I arrived back to see the Shop Sommelier hanging around the doorway when he recognized me he seemed like he had been searching the streets with his eyes for me. He rushed over and said he had news for me and could perhaps help in this dilemma of choosing wine.
We walked into the shop and sat at the antipasti counter, he offered me an espresso and glass of water and then asked me the question, “Sir, did you decide on the wine already, because I have some possibility for you on this?”.
When I told him that the walk around the city and Gelato had cleared my mind and given me the answer of which wine to buy, he looked sad, like I had no need for his information anymore.
I looked up at him and said, “Tell me what you know, and perhaps you can convince me to change my mind.”
He explained that he had called his manager who was not on duty and asked about the wine, what to expect from the characteristics of the vintage. He confirmed to me that his manager was a big fan of the wines from this producer. He knew the vintages like the roads around the Duomo and the vineyards of the DOCG; which was about 2-hour drive to the wine estate, so quite possible for a city slicker to visit over the weekend or a quick trip out in the work week.
I am of course talking about the beautiful majestic rolling hills planted to the Nebbiolo grape in the Barolo region of Piedmont.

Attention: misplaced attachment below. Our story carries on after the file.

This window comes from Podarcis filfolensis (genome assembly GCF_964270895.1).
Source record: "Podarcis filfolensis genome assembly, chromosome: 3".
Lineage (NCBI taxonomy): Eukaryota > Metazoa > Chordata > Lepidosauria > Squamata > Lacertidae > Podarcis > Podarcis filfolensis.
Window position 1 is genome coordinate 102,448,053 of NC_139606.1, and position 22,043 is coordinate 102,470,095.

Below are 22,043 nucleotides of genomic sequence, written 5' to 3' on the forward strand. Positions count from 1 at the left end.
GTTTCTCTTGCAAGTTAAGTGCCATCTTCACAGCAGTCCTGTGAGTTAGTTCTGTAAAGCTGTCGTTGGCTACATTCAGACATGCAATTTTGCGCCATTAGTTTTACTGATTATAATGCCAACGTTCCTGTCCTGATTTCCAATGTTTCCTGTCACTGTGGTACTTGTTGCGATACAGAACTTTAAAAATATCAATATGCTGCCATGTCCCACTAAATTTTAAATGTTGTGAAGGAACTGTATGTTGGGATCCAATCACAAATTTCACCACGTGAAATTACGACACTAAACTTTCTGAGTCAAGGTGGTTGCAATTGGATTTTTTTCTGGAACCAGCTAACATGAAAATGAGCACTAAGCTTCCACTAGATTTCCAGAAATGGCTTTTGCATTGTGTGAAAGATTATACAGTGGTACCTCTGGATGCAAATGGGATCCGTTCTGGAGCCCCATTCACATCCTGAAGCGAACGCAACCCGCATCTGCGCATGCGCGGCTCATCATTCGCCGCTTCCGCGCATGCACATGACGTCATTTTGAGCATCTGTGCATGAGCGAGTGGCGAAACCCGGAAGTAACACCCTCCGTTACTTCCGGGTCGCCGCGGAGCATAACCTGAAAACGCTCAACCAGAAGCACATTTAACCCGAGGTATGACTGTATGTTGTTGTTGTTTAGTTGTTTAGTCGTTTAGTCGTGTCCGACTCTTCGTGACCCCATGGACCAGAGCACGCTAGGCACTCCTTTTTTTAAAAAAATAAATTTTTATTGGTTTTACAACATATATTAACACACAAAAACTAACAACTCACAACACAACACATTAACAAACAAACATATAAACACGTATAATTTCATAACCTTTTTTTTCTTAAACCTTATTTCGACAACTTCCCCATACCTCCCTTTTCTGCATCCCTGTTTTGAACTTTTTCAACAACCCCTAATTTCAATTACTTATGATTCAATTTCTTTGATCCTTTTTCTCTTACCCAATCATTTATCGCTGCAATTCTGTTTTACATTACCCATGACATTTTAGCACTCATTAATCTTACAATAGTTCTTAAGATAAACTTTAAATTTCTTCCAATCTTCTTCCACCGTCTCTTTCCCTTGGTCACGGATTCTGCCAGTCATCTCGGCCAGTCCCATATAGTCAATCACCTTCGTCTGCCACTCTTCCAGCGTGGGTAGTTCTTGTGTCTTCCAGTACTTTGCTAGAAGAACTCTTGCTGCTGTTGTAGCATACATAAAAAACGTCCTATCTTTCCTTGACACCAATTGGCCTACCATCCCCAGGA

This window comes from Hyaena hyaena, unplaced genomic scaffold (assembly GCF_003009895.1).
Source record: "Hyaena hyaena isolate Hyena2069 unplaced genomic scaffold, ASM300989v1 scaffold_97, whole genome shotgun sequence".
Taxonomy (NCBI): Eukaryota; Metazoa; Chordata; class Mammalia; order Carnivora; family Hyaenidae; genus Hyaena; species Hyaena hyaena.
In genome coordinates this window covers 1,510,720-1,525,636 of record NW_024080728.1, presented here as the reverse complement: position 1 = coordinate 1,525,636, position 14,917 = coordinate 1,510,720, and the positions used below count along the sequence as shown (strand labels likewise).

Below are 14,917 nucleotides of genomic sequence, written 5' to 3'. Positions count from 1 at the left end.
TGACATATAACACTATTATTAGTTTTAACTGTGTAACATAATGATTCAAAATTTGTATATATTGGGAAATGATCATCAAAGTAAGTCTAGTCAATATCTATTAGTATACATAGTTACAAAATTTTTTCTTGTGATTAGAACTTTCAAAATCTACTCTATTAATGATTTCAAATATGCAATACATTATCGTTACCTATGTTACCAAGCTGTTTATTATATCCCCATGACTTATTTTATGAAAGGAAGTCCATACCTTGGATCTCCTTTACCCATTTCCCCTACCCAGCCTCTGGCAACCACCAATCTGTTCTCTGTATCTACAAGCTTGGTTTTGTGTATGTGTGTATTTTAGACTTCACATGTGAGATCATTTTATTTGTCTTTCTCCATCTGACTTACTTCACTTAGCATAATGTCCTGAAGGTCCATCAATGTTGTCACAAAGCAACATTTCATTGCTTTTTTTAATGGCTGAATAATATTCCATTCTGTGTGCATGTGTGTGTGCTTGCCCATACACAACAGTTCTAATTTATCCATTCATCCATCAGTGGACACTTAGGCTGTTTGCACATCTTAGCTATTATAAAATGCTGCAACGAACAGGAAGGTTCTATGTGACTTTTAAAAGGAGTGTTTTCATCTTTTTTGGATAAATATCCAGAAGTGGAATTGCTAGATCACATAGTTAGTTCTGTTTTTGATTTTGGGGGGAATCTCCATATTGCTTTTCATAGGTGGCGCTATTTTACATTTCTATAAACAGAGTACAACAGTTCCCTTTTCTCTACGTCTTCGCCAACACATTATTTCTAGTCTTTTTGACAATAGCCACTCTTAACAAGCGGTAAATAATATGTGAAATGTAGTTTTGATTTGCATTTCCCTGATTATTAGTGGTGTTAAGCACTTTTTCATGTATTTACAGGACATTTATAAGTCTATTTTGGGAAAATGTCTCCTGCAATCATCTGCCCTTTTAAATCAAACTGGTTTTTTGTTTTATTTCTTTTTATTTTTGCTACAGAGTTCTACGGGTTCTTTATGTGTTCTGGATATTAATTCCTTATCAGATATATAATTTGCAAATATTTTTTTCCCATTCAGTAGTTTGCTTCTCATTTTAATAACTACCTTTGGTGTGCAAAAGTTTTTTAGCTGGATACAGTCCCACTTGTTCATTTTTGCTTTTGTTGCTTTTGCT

The wine we are discussing is the Giacomo Conterno, “Barolo Riserva”, 1993 vintage.
As I had mentioned in “A Day in Milan – Part 1”, I had had concerns that the 1993 vintage would not be showing as well given the weather condition of the seasons throughout the year.
Below is a short extract from the wine industry magazine, Decanter;
“A variable vintage of irregular quality”…
“Some reasonable quality Barolo and Barbaresco was made, but this was another less than inspiring year”…
(the full vintage report is available here)
On top of that, the wine was selling for €189.00 (AED800 at the time), a fair amount of cash to be spending on an average bottle of wine…or average anything to be honest!
As I walked through the old city streets earlier in the day, enjoying my mint choc-chip ice cream, breathing in the fresh cold air of an autumns day, watching the fashionistas go about their day and reminiscing about old times, both my own history and the cities, I had decided that this was the wine I should take the chance on.
After all, it’s not every day that I am in Milan, down the street from the Duomo, able to drink an old vintage wine and enjoy freshly sliced Prosciutto of Parma and San Daniele.
When I told him that this was indeed the wine I wanted to take, he was bursting with happiness and rushed to get the bottle, returning to where I sat cautiously carrying the bottle with both his hands.
He asked if I wanted the bottle wrapped or in a gift box and I told him we were going to drink the bottle together then and there, his eyes widened, and a broad smile appeared on his face.
After cutting away the foil closure around the cork, we decided to use a classic sommelier two prong-opener instead of the conventional waiter’s friend, sliding its blades down the sides of the cork and bottle neck to ensure an easier, clean pull of the cork.